By Jeffrey Hergenrather, MD
Despite the many advances in medical science in elucidating the causes and treatments for many diseases there remain many conditions that fall into the category of “etiology unknown.” For these, physicians continue to offer the best treatments that are available to alleviate the pain and suffering where there is little hope for cure.
In many cases the conventional treatments are as problematic as the diseases themselves. Patients who have chosen cannabis as an alternative treatment for these conditions often confide to cannabis specialists that they have been able to quit or reduce their use of pharmaceutical drugs. It is a recurring theme, and a significant one.
Brief reports on two such cases follow.
Systemic lupus erythematosus
Patient AG is a 34-year-old woman who has had systemic lupus for over 10 years. Her lab findings include positive ANA, positive RNP antibody, positive platelet antibodies, and hypocomp-lementemia. Her abnormalities include low grade fevers, fatigue, arthritis, arthralgias, cutaneous manifestations, persistent leukopenia and thrombocytopenia.
Evaluation and treatment by two rheumatologists resulted in the repeated advice to use immunosuppressive drugs including Plaquenil and prednisone to modify her immune system disease. She did this for many years with multiple adverse effects. Subsequently, she discovered the medicinal use of cannabis, initially for pain control and depression, then later as an immune system modulating medication. Over the past two years she has discontinued all pharmaceuticals while relying on cannabis only. She has not had an exacerbation and reports that she hasn’t felt as well for many years.
Patient AE is a 22-year-old man who has had Crohn’s disease for more than six years. His lab findings include leukocytosis and biopsy confirmed Crohn’s colitis. His abnormalities included weight loss, anorexia, nausea, abdominal cramping pains and diarrhea along with recurring bouts of rectal bleeding and signs of obstruction.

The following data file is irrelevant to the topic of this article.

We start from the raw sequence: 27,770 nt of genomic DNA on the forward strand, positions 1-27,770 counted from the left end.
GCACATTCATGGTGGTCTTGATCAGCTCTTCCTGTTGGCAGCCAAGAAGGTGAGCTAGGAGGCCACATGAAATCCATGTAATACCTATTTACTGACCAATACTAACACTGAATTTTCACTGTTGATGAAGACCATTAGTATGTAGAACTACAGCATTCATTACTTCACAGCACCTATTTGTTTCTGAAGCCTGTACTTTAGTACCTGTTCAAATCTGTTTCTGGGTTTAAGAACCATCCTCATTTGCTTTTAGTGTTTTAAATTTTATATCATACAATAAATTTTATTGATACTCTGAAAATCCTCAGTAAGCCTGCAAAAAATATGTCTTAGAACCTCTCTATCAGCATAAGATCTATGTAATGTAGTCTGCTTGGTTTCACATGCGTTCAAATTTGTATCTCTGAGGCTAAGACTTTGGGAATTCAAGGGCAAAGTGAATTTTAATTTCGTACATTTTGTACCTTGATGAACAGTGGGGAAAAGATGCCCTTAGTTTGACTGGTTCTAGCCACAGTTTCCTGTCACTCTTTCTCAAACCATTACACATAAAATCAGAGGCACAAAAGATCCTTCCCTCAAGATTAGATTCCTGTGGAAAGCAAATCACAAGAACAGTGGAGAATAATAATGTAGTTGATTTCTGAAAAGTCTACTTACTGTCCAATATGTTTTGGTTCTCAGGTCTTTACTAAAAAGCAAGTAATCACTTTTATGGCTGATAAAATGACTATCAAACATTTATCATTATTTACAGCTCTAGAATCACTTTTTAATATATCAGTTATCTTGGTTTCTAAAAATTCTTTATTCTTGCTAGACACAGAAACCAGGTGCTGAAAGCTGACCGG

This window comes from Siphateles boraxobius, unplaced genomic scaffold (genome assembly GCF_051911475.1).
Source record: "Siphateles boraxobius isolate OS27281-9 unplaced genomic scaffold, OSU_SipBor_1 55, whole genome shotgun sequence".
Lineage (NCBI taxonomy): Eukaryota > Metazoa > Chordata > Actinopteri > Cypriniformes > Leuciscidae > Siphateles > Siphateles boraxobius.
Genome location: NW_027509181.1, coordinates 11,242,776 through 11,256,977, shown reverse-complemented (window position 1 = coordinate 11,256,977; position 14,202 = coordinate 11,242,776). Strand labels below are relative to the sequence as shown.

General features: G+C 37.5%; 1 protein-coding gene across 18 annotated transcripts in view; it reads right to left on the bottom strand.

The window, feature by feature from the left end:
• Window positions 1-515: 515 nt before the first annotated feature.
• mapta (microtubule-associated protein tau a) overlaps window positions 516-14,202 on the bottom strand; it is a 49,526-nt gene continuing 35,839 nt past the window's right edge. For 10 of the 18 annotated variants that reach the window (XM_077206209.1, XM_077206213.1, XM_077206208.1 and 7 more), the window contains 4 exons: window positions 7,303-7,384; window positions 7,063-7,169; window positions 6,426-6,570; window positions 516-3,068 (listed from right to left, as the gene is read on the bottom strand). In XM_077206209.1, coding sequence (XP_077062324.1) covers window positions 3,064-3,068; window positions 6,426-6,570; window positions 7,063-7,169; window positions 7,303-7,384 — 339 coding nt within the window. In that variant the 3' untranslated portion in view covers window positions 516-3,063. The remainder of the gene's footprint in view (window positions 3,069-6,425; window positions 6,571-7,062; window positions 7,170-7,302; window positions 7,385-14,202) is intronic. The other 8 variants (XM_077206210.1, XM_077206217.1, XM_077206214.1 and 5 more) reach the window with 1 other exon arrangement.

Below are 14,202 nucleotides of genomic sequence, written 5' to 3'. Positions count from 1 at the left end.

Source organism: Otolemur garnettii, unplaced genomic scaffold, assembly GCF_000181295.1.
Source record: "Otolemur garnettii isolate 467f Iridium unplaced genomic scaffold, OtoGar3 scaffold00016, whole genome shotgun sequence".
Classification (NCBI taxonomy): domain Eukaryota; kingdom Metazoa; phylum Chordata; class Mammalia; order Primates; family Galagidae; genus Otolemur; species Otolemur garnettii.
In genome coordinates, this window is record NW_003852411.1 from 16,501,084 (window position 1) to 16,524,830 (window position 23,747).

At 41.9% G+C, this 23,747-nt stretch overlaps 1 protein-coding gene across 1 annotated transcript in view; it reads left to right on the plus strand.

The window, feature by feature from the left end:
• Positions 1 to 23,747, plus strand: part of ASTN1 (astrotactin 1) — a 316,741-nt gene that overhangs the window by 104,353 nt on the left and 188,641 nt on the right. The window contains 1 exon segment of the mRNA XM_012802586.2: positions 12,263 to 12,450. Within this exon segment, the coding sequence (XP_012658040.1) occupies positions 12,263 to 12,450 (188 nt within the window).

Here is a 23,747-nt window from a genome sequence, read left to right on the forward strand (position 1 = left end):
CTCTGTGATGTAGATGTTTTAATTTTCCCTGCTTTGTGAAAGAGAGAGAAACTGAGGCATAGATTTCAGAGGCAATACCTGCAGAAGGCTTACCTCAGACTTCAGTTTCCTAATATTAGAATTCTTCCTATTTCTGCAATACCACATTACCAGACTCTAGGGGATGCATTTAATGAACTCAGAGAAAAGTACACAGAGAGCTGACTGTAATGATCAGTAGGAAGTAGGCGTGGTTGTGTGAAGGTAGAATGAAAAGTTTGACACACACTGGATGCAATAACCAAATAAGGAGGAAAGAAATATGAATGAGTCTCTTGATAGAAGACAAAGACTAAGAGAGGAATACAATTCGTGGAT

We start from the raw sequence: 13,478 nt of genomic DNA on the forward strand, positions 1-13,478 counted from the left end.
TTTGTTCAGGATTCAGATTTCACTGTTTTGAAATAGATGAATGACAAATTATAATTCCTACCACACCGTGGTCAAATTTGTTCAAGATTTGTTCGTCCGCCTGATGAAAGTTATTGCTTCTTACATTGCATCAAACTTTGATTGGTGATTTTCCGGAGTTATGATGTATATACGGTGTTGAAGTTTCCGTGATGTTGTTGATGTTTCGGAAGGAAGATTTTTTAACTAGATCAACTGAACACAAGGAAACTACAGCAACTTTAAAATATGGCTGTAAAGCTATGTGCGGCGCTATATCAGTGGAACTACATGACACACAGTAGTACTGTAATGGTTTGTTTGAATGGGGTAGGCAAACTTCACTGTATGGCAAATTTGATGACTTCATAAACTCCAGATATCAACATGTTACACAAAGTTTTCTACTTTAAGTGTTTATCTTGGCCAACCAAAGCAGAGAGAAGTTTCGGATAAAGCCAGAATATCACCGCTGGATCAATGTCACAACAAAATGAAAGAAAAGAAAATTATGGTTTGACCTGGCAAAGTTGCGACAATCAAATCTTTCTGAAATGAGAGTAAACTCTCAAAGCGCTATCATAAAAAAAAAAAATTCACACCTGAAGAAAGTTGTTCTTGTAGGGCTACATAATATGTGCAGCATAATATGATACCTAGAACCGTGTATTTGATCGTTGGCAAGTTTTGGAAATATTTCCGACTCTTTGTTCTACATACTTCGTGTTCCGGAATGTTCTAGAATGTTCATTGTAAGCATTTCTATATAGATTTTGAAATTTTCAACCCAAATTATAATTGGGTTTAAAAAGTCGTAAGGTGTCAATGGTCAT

Evaluation and treatment by his gastroenterologist resulted in the repeated advice to have his colon surgically removed and the use of immunosuppressive drugs including azathioprine and prednisone to modify his immune system disease along with several other medications.
Over the past three years he began regular use of cannabis with an immediate marked improvement in his symptoms of anorexia, nausea, cramping and diarrhea. He has been able to reduce his dependence on prednisone to 1/4 of his former effective dosage as the frequency of his stools has been reduced by 1/2 or more. He reports that he feels much better now than he did before beginning the regular use of cannabis.
And he did not have to have his colon removed at age 22.
Little is understood of the role that cannabis and endocannabinoids play in the immune system. Though these two cases are quite different, they both share the distinction of being diseases of unknown etiology, deleterious inflammatory reactions, and frequently treated with steroids and immunosuppressive drug therapy.
Very little is known about the role that cannabis and endocannabinoids play
in the immune system except to note that the human immune system, especially
the spleen and white blood cells, are loaded with cannabinoid receptors. An
immunomodulating effect can not only be postulated, it is confirmed with the
evidence that white cell recruitment is blocked by cannabis in rheumatoid
arthitis joints. In the cases noted above, it is very encouraging to find
the patients experiencing such beneficial clinical improvement without